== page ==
“We need not wait for plastic bags to be banned or for plastic levy to be imposed. We can, on our own initiative, do the switch to bayong and other reusable carry bags for a healthier future,” he said.

Citing local and international studies, the groups pointed at plastic bags as the top litter that has been clogging sewers and rivers, and damaging the marine ecosystems.

A plastic discards survey by the EcoWaste Coalition and Greenpeace in 2006 revealed that plastic bags comprised 51% of the rubbish floating in Manila Bay.

Another study by Ocean Conservancy released in 2009 showed that 679,957 out of the 1,235,163 marine debris of various categories that were collected in coastal areas of the country were plastic bags.

A government-commissioned study in 2003 showed an average 25% plastic discards in solid waste generated in Metro Manila., which produces some 5,000 to 6,000 tons of trash per day during the Christmas season.

To cut the consumption of plastic bags towards a greener Christmas, the EcoWaste Coalition has come up with some practical suggestions:

1. Reduce purchases by avoiding impulsive buying and really thinking hard before procuring anything.

2. Get a bayong or sew your own reusable bag from fabric scraps, rice and flour sacks or from old clothes and jeans.

3. Keep a reusable bag in your backpack and in your bicycle or car to ensure you have one when needed.

4. Choose products that have the least amount of packaging and pick those using recycled materials.

5. Simply say no to plastic bags and .make this message known to vendors and retailers.

“Consumers can use their purchasing power to hammer the message that plastic bags are not okay. By breaking the plastic bag habit, we do a great service to Mother Earth and promote ecological consumerism one transaction at a time,” Calonzo said.

16 December 2009

EcoWaste Coalition Implores the Youth to “Say No to Firecrackers” at“Iwas PapuToxic” Campaign Launch

Quezon City. Let us think about the babies and children, sick neighbors, elders, pets and animals, and, not to be counted out, the beleaguered environment and climate, before buying and blasting firecrackers.

For a safe and climate-friendly celebration of the New Year, please “say no to firecrackers.”

This was the message told loud and clear by the EcoWaste Coalition, a waste and pollution watchdog, at the lively and boisterous launch of their “Iwas PapuToxic” campaign before 1,650 students of the Marcelo H. Del Pilar Elementary School in Quezon City.

“Iwas PapuToxic” is a yearly campaign of the EcoWaste Coalition, which complements the Department of Health’s “Iwas Paputok,” by promoting safe and eco-sensitive substitutes to deadly and costly firecrackers that do not yield poison fumes and discards.

Firecrackers are deemed dangerous because they contain the same materials used in making bombs and explosives, and are known to emit the same set of harmful chemicals as smoke-belching vehicles that can cause ill health and contribute to global warming.

“The customary blasting of firecrackers to welcome the New Year has long been recognized as a highly preventable source of accidental injury and mortality as well as noise, garbage and chemical pollution,” said film actor Roy Alvarez of the EcoWaste Coalition’s Steering Committee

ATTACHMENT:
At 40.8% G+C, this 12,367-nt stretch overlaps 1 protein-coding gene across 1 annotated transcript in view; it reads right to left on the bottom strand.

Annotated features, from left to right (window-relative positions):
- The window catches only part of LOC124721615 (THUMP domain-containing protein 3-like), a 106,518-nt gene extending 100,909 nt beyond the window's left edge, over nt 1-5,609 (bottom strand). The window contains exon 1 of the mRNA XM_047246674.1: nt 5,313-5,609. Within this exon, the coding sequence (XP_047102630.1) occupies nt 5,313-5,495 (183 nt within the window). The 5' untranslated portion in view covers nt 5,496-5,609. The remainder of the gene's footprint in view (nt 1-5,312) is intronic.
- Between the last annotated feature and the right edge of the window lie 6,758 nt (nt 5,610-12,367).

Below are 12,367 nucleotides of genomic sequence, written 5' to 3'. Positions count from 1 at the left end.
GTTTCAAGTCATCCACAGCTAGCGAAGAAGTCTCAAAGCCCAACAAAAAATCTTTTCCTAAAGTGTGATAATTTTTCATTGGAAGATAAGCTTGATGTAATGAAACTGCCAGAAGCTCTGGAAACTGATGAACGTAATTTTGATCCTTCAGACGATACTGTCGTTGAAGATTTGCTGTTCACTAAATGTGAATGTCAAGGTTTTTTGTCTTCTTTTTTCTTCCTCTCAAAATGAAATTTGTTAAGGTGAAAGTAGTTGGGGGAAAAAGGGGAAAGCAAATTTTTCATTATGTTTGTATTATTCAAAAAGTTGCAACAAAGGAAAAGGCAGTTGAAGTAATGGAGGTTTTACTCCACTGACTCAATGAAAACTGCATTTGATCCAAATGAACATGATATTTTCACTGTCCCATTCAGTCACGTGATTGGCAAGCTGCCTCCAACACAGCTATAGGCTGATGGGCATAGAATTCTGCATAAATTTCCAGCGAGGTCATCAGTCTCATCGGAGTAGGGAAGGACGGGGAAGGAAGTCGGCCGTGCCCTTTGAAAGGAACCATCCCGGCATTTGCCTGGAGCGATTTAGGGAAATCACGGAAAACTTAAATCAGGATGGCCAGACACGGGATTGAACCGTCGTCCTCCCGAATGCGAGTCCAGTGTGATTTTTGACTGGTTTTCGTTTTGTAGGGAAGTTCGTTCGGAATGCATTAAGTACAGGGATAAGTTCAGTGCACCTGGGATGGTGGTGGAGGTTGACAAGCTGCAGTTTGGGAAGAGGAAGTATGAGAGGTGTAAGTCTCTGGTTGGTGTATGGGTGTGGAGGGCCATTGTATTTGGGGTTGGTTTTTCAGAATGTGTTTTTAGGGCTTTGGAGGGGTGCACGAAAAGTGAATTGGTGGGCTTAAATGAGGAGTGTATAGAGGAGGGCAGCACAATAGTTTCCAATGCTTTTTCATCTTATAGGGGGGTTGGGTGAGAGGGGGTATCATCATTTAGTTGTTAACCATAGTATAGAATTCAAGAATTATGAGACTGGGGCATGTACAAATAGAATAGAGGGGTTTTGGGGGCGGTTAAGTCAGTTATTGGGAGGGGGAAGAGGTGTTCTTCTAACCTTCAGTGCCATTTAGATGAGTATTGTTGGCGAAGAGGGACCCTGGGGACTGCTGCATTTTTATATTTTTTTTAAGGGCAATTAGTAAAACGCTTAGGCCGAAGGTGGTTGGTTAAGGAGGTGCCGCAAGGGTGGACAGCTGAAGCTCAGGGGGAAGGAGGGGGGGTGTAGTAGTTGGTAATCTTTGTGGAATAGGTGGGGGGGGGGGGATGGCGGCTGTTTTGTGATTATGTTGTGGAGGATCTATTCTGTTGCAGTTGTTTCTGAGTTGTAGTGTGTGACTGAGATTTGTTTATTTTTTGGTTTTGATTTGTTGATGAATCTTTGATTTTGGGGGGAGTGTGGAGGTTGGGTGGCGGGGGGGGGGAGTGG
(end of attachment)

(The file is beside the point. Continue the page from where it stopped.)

“Given the urgent need to stem the tide of toxic pollutants that is endangering human, ecological and climate health, we ask all Filipino children and their parents alike to simply ‘say no to firecrackers’ and hail 2010 in a safe and non-toxic way,” appealed Alvarez.

“By turning away from firecrackers, we save lives and limbs and, at one fell swoop, help in improving overall community environment by reducing deafening noise, avoiding trash and preventing the release of harmful chemicals into the surroundings,” he added.

The call of the EcoWaste Coalition did not fall on deaf ears as the students recited in unison a pledge not to buy and blast firecrackers before their teachers, school principal Dr. Luisito Cleto, school superintendent Dr. Victoria Fuentes and police station 10 commander Supt. Jesus Balingasa, Jr.

“Kami ay nanunumpa na sasalubungin ang Bagong Taon na hindi bibili, hahawak o gagamit ng anumang paputok na maglalagay sa panganib sa aming kalusugan at kaligtasan, pati na sa iba pang mga tao at gayundin sa mga hayup,” the students said. (“We pledge to welcome the New Year without buying, touching or using firecrackers that can put our health and safety in danger, and also those of other people as well as animals.”)

“We can create emission-free and waste-free alternative noisemakers without spending a cent. Just simply look around your house and pick things that you can reuse or recycle to make sounds to herald the New Year,” said Aileen Lucero, Iwas PapuToxic campaigner of the EcoWaste Coalition.

To demonstrate alternative ways of welcoming the New Year that do not discharge toxic fumes and discards, top percussionist Paul Zialcita led the students in creating lively music using improvised drums, torotot made of used materials, cymbals using pot lids, maracas from tin cans, tambourine from bottle caps and shakers from used plastic containers and paper boxes.

Also joining the Iwas PapuToxic launch were Miss Philippines-EcoTourism Adie Adelantar, Miss Philippines-Fire Patricia Marie Tumulak, Miss Philippines-Water Catherine Loyola, Miss Philippines-Earth runner-up Kirstie Joan Babor, Miss Earth-South Sudan Aheu Deng, and Miss Earth Foundation Executive Director Cathy Untalan.